Meditation consists of both a formal and informal practice. First of all you don’t have to sit crossed-legged on a cushion, you don’t have to chant or burn incense. Any body posture is fine, you want to be comfortable and alert. In our crazy busy world, there is something grounding and centering about just paying attention to something simple that is happening in this moment, like your bottom on the chair or your feet on the floor or just feeling one breath. We know from experience that meditation works and we’re getting a lot of support from scientific research around not only mood changes and quality of life but also around actual measureable changes in brain circuits.

Everything grows with repetition and the same is true for your brain. In neuroscience, there is a lot of talk about neuroplasticity, which says that our neural pathways and synapses have the ability to change.  Just like your muscles when you go to the gym, you actually have to workout, lift weights, do cardio and eat the right food in order to change your body. The same is true for meditation. The act of meditation changes your brain circuits and changes your emotional patterns. These changes don’t happen by intellectually understanding how meditation works but by actually doing it. It’s experiential. Its something you have to do in order to benefit from.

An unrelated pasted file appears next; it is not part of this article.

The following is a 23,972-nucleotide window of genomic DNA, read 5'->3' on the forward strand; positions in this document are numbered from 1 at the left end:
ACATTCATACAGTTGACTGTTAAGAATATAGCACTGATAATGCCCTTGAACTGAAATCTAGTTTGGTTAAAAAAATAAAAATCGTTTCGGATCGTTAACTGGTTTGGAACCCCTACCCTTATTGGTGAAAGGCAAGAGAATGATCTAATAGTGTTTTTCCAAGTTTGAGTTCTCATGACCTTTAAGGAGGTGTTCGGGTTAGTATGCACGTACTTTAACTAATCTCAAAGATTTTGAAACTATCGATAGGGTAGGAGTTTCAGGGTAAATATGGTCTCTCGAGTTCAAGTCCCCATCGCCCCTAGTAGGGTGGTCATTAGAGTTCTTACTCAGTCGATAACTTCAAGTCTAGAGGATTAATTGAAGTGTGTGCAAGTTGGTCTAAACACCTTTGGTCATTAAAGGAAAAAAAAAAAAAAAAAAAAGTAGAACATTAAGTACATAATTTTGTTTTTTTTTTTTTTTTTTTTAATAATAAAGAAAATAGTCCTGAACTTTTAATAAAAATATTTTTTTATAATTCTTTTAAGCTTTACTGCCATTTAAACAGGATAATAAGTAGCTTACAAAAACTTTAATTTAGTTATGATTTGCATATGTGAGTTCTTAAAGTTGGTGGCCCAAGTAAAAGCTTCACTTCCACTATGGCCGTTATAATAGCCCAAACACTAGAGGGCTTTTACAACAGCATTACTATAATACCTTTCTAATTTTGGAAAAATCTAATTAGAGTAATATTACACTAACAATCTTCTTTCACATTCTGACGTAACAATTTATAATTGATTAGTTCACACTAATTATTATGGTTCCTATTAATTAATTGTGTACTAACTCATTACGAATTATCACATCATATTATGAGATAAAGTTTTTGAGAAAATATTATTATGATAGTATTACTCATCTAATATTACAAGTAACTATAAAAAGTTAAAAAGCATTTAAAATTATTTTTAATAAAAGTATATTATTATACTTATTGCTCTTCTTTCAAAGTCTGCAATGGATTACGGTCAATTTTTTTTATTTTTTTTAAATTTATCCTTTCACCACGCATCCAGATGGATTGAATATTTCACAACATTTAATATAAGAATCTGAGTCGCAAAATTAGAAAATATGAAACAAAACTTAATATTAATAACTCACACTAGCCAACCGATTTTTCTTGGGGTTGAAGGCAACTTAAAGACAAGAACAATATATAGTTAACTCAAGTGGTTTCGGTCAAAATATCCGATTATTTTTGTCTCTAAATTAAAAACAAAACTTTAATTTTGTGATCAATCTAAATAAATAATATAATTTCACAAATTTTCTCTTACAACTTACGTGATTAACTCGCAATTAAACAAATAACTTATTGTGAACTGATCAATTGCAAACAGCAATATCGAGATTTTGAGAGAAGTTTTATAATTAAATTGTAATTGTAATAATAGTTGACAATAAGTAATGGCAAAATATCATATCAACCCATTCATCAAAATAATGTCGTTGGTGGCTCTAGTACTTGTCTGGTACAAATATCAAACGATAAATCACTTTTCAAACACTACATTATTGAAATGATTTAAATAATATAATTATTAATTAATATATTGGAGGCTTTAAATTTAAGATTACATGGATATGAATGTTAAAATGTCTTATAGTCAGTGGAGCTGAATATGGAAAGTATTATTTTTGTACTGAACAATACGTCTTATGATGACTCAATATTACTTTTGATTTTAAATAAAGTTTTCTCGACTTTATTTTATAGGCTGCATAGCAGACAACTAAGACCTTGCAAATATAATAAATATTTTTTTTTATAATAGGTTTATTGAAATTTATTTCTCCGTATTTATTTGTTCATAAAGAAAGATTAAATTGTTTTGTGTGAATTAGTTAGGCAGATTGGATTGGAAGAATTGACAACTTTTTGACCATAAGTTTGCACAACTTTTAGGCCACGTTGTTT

Can mindfulness change behaviors and mental patterns?

When we’re looking at changing behavioral and mental patterns, mindfulness can bring in the space that allows you to see your choices so you’re able change your patterns. The observation is an additional action, which automatically changes the way your neurons fire even if you choose the default behavior. Neurologist and holocaust survivor Viktor Frankl said “Between stimulus and response, there is a space. In that space is our power to choose our response. In our response lies our growth and our freedom.”


Mark Koberg

Mark Koberg teaches mindfulness in the Los Angeles area through InsightLA and the University of Southern California. He's completed the MBSR (Mindfulness-Based Stress Reduction) teacher training practicum through InsightLA and the University of Massachussets Center for Mindfulness. He's part of the InsightLA teacher development group and has completed InsightLA’s facilitator training program. Mark is also part of Spirit Rock's two and a half year Dedicated Practitioners Program.

Mark has blogged for The Huffington Post, and has appeared on national television talking about his experience with mindfulness. Mark has also produced a series of mindfulness training videos for InsightLA and the Greater LA VA that are being used nationally to train clinicians and veterans.

In addition, Mark is an adjunct lecturer at University of Southern California in the School of Cinematic Arts, Media Arts + Practice division, where he teaches digital media and mindfulness. He's an Emmy-nominated television producer. His twenty year TV career spans developing, launching and producing national shows and digital content for Telepictures, King World, Tribune, ABC Daytime, 20th Television (FOX), Debmar Mercury, ITV, Harpo Productions and Lifetime TV. Most recently, Mark created, sold and co-executive produced a docu-reality series for Oxygen that will be premiering April 2017.